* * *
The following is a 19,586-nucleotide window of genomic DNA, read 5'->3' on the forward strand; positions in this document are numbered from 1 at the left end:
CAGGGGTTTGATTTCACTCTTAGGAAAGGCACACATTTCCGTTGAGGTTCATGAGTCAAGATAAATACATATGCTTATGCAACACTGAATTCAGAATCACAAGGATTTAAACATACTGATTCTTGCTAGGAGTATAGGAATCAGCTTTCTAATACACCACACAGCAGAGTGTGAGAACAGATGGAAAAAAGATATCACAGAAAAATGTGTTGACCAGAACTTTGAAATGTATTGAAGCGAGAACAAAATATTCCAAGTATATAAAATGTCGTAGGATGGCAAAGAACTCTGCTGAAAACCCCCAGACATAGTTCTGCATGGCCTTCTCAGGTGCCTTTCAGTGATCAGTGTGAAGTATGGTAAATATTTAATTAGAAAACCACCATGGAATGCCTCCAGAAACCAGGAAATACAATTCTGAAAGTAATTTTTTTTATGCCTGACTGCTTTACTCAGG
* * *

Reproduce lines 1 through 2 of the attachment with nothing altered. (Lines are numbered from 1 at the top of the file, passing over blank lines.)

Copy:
The following is a 19,586-nucleotide window of genomic DNA, read 5'->3' on the forward strand; positions in this document are numbered from 1 at the left end:
CAGGGGTTTGATTTCACTCTTAGGAAAGGCACACATTTCCGTTGAGGTTCATGAGTCAAGATAAATACATATGCTTATGCAACACTGAATTCAGAATCACAAGGATTTAAACATACTGATTCTTGCTAGGAGTATAGGAATCAGCTTTCTAATACACCACACAGCAGAGTGTGAGAACAGATGGAAAAAAGATATCACAGAAAAATGTGTTGACCAGAACTTTGAAATGTATTGAAGCGAGAACAAAATATTCCAAGTATATAAAATGTCGTAGGATGGCAAAGAACTCTGCTGAAAACCCCCAGACATAGTTCTGCATGGCCTTCTCAGGTGCCTTTCAGTGATCAGTGTGAAGTATGGTAAATATTTAATTAGAAAACCACCATGGAATGCCTCCAGAAACCAGGAAATACAATTCTGAAAGTAATTTTTTTTATGCCTGACTGCTTTACTCAGG